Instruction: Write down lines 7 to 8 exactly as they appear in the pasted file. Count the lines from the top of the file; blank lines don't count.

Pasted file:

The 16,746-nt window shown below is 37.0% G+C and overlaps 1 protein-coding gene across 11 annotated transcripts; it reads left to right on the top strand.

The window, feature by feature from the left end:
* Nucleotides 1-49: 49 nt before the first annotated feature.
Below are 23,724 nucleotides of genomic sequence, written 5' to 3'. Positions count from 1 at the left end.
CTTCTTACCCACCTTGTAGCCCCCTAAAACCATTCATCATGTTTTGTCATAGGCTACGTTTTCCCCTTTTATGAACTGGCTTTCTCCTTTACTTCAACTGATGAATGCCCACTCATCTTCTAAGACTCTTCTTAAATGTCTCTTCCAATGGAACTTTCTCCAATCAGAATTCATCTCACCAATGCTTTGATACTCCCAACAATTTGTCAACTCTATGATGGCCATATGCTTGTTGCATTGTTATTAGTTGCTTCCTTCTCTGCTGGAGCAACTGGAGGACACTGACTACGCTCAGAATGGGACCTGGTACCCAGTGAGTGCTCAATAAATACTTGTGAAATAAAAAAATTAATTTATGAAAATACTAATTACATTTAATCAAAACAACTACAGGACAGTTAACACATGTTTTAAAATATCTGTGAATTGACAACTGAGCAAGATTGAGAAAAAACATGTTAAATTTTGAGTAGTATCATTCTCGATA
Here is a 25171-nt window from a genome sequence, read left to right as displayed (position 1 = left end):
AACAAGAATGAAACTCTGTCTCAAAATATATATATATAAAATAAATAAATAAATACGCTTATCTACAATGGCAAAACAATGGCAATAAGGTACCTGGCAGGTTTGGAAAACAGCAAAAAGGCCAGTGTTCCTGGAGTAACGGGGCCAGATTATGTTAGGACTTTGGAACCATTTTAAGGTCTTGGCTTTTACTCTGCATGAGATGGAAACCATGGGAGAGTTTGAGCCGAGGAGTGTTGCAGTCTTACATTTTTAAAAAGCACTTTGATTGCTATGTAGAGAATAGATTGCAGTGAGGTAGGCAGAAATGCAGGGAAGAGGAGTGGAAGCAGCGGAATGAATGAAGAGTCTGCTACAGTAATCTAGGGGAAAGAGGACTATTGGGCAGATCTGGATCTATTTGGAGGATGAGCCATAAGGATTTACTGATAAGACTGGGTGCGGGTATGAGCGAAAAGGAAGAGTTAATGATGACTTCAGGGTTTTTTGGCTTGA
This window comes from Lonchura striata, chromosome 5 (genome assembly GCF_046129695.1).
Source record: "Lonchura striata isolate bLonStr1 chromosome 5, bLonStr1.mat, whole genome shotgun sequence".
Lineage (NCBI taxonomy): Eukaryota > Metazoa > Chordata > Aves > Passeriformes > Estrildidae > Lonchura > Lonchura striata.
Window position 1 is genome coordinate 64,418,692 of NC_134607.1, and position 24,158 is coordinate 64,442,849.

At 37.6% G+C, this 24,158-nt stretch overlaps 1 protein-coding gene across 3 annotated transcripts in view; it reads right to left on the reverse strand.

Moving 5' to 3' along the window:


AACAAGAATGAAACTCTGTCTCAAAATATATATATATAAAATAAATAAATAAATACGCTTATCTACAATGGCAAAACAATGGCAATAAGGTACCTGGCAGGTTTGGAAAACAGCAAAAAGGCCAGTGTTCCTGGAGTAACGGGGCCAGATTATGTTAGGACTTTGGAACCATTTTAAGGTCTTGGCTTTTACTCTGCATGAGATGGAAACCATGGGAGAGTTTGAGCCGAGGAGTGTTGCAGTCTTACATTTTTAAAAAGCACTTTGATTGCTATGTAGAGAATAGATTGCAGTGAGGTAGGCAGAAATGCAGGGAAGAGGAGTGGAAGCAGCGGAATGAATGAAGAGTCTGCTACAGTAATCTAGGGGAAAGAGGACTATTGGGCAGATCTGGATCTATTTGGAGGATGAGCCATAAGGATTTACTGATAAGACTGGGTGCGGGTATGAGCGAAAAGGAAGAGTTAATGATGACTTCAGGGTTTTTTGGCTTGA
This window comes from Lonchura striata, chromosome 5 (genome assembly GCF_046129695.1).